NOTE: I realize this is exceptionally long for a blog entry - they will not all be anywhere near this long, I promise!
It was the summer before my senior year in high school, and I was working in a Waldenbooks in a local mall. So 1980s! I might have been wearing my favorite lilac Polo shirt and Guess jeans, but then again, that’s probably authorial license given the passage of time. The truth is I don’t remember what I was wearing, but I distinctly recall that while unpacking new hardback books for a display, I was immediately drawn to the cover of Noel Barber’s A Farewell to France. Waldenbooks allowed employees to borrow books, so long as they were returned in “saleable condition” (I doubt consumers would have been too excited to know this).
After devouring this novel over the course of a weekend, I realized several things. One, I would not be returning this book, but would instead pony up a hefty amount of one of my paychecks to pay for it (quite probably the first hardback book I ever bought). Two, I needed to find more books by this author. Three, somewhere inside me welled up an unexpressed desire to read more fiction like this, a desire that is now reshaping itself into a need to write novels set in the dramatic years of WWII.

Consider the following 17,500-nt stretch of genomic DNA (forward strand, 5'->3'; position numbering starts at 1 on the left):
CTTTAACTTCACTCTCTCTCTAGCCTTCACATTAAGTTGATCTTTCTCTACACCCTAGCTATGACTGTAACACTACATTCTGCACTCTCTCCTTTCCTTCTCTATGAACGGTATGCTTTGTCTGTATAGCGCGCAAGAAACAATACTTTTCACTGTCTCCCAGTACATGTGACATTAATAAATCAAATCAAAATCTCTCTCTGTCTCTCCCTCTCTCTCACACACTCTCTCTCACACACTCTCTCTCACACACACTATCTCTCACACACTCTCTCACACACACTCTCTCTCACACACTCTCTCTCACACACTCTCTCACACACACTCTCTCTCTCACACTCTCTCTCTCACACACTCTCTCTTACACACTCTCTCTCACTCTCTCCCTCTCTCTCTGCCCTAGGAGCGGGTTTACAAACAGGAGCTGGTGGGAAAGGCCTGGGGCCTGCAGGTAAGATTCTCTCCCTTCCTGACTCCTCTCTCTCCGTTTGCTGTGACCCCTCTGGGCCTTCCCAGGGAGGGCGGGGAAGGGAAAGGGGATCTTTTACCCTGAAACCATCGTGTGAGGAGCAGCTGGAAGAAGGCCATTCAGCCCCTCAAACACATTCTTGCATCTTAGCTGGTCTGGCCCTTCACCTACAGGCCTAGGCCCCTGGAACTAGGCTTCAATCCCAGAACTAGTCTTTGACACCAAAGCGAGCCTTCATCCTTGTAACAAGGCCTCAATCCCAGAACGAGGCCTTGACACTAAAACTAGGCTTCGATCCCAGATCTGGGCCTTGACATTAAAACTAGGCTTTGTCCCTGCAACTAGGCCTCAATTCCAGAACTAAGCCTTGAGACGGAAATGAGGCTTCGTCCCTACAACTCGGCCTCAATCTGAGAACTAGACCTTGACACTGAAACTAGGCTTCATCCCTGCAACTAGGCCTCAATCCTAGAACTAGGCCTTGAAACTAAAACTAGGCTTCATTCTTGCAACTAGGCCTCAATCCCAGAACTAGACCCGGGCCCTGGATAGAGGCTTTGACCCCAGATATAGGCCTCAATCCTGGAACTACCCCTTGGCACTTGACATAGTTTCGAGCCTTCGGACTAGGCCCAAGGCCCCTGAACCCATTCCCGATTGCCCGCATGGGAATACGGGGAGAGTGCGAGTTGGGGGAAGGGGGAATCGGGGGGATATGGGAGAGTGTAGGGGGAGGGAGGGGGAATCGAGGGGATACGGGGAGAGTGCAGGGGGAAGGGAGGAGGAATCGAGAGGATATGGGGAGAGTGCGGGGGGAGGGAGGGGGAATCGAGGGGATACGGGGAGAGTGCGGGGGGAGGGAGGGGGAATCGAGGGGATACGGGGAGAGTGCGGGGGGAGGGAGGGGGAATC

So, acting on my second thought above (finding more books by this author), I searched the shelves, and miraculously, my store in fact had a single copy of Barber’s first novel. Unbeknownst to me, this novel was already difficult to find and had been released two years prior: Tanamera.
So while Tanamera wasn’t the first Noel Barber novel I read, it was my favorite. With the hindsight of decades, I can say that it significantly influenced my reading and writing in many ways. I decided an exploration of why this book has so captivated me for the decades that have passed since Irene Cara’s “Flashdance” was the Number 1 song in America was the perfect topic for my first blog.